Highlighting the health scenario in the country he said that under the guidance of President Maithripala Sirisena, the country is poised to enter a new phase of health development and pointed out that the health burden of the country is now moving more towards non communicable diseases, such as cardiovascular, respiratory neoplasm and diabetes, which account to over 70% of deaths.
Following is the Full text of Address by Hon. Dr. Rajitha Senaratne, Minister of Health and Indigenous Medicine of Sri Lanka on “Building Resilient Health Systems” at the 68th World Health Assembly in Geneva :
While associating myself with the NAM and the G- 15 statements, I wish to congratulate Hon Jagat Prakash Nadda, Minister of Health of India, on his election as the president of the 68th World Health Assembly. Along with my fellow Ministers present here today, may I also take this opportunity to convey our condolences to the government of Nepal and its people for the sad loss of life and property due to the recent earthquake.
Sri Lanka took measures to mobilize our experienced emergency rescue and relief teams within 24 hours of this calamity, to support Nepal and its people, in their hour of need, and I wish to offer our continuing support to face the wide ranging challenges faced by the nation.
I also wish to take this opportunity to thank Dr. Margaret Chan, Director General of WHO and Dr. Poonam Singh our Regional Director, for their continuing guidance and support to the development of the Health Sector in Sri Lanka.
The active role played by the WHO in bringing all the countries to a common platform to fight disease and promote health, has been truly remarkable and in fact commendable.
Under the guidance of our newly elected President Maithripala Sirisena, who was in fact the Minister of Health until early this year, we are poised to enter a new phase of health development entwined with new challenges. As in many other countries in the region, in my country too, the health burden is now moving more towards non communicable diseases (cardiovascular, respiratory neoplasm and diabetes), which account to over 70% of deaths, while, Injuries and mental health issues are also becoming significant. These are resource intensive, and hence we are planning to increase our health budget significantly, and also to strengthen our partnerships.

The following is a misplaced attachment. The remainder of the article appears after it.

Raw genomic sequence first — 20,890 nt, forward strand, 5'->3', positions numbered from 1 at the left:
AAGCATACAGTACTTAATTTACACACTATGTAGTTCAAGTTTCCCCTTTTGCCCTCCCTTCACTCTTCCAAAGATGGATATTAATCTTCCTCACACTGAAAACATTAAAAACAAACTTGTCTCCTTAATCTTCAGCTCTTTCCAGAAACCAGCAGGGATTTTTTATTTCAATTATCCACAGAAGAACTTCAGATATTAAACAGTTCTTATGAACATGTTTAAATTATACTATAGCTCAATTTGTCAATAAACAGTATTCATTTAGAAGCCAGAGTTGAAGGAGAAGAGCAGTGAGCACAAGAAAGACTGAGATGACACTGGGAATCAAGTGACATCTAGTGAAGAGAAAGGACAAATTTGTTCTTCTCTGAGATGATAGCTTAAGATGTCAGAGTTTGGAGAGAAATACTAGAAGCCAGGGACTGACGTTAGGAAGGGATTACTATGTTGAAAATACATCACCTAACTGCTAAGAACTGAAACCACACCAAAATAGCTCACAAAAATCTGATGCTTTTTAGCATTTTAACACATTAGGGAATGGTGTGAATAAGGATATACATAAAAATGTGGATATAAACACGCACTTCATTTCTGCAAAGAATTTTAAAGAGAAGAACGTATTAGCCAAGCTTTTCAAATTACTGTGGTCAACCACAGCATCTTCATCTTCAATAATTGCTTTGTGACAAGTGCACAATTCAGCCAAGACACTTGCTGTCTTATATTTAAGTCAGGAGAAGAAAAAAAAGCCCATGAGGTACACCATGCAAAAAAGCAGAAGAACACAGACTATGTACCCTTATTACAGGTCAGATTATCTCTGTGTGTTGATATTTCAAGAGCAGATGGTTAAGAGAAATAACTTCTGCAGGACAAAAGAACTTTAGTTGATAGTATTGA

Sri Lanka has had its free health service since the 1930s. The Sri Lankan health system is developed on a platform of efficient and effective primary health care, where equity is a central consideration. The grass root level workers such as Public Health Midwives and Pubic Health Inspectors visit every household to advice on maternal and child health, elderly care, sanitary practices, nutrition, and control of communicable diseases. This, along with the high level of female literacy, has contributed to our achievement of good health status at a comparatively low cost. We are set to achieve nearly all the MDGS by the end of 2015, and in areas such as Maternal and child health we are looking beyond the MDGs.
We have eradicated polio over two decades back in 1992, and the last indigenous case of malaria was reported in October 2012. Sri Lanka is expected to be certified as “malaria free” later this year. Considered a preferred destination to study health systems, Sri Lanka recorded the highest number of visits from across the Region in 2014.
When it comes to a resilient health system, Sri Lanka can be considered a global example and its resilience was demonstrated on several occasions. When the Tsunami devastated the country in 2004, when we were still having an internal conflict in our North and East, showcased the resilience of our health system. The health services managed the post-tsunami period without a single serious disease epidemic. Then in 2008, the Ministry of Health established the Disaster Preparedness and Response Unit and prepared the National Health Sector Disaster Preparedness Plan, which is in operation today.
Today, Sri Lanka is determined to build a more robust and resilient health system, through the strengthening of primary level health care, and access to emergency care at all levels. Our new accident and emergency care policy identifies how specialized care institutions will be able to respond better to the emerging epidemiological and economic challenges by reorganizing and strengthening emergency care at basic levels and with specially trained personnel.
We have just established a New Medicines Regulatory Authority to ensure the quality of medicines and devices and make them available at affordable prices.
Meanwhile, Sri Lanka pioneered in the launch of the National Assessment Report on Implementation of Global Strategy and Plan of Action on Public Health, Innovation and Intellectual Property in March 2015.
This was undertaken in line with the recommendations of the 61st WHA in 2008. The assessment brought together active engagement of diverse institutions and ministries for identification of clear and implementable policy recommendations for health products innovation.
In conclusion, I would like to thank the WHO’s for its role as the leading global health authority. We are proud and ready to be associated with the WHO and other international global health promoters, as a trusted partner in global health development.